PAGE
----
Obviously a child with worms should be treated, this is not the question. The question is whether governments should treat all the children in their country for fear they have worms that are harming them, and this produces a societal and community benefit. For example, the national deworming day in India targeted 140 million children. This is not a “cheap” exercise for anyone.

    It seems decisions about policy in this area has often been based on this single study by Miguel and Kremer to which you refer. The mistake that has been made is that this is not the only trial. In fact, there are more than 45 trials evaluating deworming, as outlined in the most recent version of the Cochrane review. Decisions in policy should be made from a body of evidence, not one individual trial. Please do look at this review on:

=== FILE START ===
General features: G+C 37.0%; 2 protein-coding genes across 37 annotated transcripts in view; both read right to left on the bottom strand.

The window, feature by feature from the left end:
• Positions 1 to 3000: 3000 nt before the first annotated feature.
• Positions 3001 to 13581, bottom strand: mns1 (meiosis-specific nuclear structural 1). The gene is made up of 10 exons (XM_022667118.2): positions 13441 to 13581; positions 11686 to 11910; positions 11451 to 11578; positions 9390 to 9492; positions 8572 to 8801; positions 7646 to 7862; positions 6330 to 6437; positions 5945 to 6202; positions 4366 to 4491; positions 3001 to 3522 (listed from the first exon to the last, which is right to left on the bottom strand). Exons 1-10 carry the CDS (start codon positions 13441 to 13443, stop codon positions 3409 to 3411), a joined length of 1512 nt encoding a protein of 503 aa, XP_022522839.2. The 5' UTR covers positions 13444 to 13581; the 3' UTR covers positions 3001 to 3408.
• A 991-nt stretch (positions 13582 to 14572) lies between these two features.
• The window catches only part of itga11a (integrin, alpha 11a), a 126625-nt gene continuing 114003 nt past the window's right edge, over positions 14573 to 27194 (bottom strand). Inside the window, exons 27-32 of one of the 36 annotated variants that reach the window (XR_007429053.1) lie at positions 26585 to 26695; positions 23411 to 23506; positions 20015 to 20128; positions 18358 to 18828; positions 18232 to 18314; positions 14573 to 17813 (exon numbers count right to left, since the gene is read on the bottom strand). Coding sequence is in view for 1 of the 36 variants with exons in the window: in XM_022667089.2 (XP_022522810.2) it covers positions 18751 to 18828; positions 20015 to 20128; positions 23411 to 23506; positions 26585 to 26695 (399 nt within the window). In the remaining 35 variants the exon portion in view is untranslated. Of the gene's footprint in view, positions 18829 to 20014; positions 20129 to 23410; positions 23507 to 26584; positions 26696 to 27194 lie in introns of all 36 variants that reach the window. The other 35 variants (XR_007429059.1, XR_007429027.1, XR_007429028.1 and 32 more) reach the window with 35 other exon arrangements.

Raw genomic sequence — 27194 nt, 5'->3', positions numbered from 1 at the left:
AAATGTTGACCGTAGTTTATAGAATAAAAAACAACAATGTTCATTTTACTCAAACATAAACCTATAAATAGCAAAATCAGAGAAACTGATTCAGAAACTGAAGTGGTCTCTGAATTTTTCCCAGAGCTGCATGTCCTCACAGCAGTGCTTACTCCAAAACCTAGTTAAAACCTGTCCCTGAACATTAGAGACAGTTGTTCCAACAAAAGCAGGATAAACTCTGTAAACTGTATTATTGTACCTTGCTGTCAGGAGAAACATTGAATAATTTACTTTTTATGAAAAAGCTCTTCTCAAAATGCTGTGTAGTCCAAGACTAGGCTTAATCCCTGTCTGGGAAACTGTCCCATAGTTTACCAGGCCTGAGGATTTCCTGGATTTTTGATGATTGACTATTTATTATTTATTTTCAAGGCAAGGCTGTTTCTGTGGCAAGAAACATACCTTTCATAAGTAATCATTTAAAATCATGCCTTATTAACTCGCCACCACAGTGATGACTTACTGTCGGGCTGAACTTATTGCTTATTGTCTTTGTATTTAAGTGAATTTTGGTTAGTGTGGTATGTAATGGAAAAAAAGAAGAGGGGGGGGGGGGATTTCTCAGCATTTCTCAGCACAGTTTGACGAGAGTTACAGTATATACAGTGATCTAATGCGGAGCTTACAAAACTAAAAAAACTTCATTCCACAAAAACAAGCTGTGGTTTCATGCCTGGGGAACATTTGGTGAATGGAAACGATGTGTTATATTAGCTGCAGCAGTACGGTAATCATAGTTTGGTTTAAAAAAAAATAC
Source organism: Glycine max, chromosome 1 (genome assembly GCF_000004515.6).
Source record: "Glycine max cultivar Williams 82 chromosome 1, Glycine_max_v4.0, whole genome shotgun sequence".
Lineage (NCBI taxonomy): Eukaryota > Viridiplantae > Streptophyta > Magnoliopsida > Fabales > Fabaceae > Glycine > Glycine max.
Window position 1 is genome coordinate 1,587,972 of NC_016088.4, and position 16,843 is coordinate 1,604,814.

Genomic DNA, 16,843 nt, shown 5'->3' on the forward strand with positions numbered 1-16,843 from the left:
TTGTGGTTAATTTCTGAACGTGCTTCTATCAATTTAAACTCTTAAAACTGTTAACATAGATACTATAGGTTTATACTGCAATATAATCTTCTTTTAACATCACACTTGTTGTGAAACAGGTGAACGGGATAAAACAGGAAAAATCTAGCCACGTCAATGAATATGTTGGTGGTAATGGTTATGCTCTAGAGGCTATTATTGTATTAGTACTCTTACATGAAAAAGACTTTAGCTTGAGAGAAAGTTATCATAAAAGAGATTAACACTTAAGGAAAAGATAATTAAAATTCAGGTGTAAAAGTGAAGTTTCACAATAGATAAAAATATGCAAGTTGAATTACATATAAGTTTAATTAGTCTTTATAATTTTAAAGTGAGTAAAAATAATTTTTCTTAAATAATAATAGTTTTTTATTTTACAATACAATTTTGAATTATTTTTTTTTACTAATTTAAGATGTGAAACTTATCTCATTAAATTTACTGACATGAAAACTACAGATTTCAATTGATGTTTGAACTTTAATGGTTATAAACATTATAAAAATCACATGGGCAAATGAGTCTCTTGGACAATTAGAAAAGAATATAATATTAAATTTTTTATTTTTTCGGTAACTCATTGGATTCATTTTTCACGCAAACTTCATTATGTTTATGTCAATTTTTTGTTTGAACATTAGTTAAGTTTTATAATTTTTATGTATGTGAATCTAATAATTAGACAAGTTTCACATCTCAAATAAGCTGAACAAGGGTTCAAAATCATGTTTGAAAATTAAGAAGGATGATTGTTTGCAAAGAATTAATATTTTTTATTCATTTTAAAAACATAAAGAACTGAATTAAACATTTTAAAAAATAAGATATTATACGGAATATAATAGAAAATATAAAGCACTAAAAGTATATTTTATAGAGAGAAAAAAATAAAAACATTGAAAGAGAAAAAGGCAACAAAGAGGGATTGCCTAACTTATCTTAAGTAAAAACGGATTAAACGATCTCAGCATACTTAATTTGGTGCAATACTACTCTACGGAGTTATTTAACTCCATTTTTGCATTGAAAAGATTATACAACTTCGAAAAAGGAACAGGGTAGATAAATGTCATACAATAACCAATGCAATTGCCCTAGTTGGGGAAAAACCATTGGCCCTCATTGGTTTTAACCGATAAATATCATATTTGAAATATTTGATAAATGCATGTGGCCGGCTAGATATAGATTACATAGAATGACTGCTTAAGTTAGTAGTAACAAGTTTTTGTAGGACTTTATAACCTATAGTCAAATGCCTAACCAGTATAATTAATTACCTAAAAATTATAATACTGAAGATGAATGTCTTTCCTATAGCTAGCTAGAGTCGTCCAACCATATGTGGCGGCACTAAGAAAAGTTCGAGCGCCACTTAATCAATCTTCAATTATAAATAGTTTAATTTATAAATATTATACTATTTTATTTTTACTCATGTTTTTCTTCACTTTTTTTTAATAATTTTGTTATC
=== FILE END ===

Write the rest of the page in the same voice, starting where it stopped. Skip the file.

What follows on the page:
I have coordinated a team preparing and updating this Cochrane review in the light of new trials, new methods, and comments, since 2000. What is extraordinary is that over time evidence has accumulated to now show really quite good evidence of NO effect. So this leads to an additional ethical problem: should governments and philanthropists be exerting effort and spending money on a policy where there is quite good contemporary evidence that it has no important effects?

    Paul Garner, Centre for Evidence Synthesis in Global Health, Liverpool School of Tropical Medicine

  5. First a big thank you to Duncan Green for taking the initiative to blog on these important issues and to all those who have added their own remarks. Here are a few responses to comments by Mohga, Ken, Rob and Paul.